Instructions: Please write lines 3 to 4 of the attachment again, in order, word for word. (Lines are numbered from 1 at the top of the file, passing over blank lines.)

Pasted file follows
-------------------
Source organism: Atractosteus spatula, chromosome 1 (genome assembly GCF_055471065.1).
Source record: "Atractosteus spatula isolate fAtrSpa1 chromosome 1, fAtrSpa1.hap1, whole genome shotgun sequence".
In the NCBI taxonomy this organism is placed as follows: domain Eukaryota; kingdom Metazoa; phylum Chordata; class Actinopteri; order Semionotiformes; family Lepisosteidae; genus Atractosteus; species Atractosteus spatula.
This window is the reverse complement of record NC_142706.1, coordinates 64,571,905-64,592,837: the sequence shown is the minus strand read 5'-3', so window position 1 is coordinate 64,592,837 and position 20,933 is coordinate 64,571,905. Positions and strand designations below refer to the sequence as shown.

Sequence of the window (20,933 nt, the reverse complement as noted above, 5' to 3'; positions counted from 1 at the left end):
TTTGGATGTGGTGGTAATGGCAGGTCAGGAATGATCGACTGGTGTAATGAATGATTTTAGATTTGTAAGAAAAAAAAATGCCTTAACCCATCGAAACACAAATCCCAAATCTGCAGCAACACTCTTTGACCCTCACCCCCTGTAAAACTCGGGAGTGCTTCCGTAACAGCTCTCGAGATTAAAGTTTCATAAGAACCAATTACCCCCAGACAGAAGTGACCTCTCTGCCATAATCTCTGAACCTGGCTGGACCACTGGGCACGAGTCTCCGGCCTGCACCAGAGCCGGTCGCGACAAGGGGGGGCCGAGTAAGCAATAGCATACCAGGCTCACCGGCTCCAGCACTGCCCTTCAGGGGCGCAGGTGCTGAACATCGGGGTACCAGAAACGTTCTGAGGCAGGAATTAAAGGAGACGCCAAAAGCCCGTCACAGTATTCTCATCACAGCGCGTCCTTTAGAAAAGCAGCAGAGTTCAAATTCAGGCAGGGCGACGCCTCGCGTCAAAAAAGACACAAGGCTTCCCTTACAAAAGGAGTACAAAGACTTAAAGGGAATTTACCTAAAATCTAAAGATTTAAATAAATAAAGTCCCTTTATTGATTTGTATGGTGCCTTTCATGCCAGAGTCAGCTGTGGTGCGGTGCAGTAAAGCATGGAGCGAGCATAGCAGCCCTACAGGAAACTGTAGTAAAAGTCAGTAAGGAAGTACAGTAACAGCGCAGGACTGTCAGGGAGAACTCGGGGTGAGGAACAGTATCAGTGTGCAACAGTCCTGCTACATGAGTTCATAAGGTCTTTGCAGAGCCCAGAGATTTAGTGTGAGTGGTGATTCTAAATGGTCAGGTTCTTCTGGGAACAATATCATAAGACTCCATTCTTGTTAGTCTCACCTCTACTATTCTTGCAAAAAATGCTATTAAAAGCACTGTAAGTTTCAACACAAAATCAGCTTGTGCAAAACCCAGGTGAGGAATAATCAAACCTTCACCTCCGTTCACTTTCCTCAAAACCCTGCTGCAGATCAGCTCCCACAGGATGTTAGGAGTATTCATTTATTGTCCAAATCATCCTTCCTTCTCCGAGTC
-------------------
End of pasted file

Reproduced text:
In the NCBI taxonomy this organism is placed as follows: domain Eukaryota; kingdom Metazoa; phylum Chordata; class Actinopteri; order Semionotiformes; family Lepisosteidae; genus Atractosteus; species Atractosteus spatula.
This window is the reverse complement of record NC_142706.1, coordinates 64,571,905-64,592,837: the sequence shown is the minus strand read 5'-3', so window position 1 is coordinate 64,592,837 and position 20,933 is coordinate 64,571,905. Positions and strand designations below refer to the sequence as shown.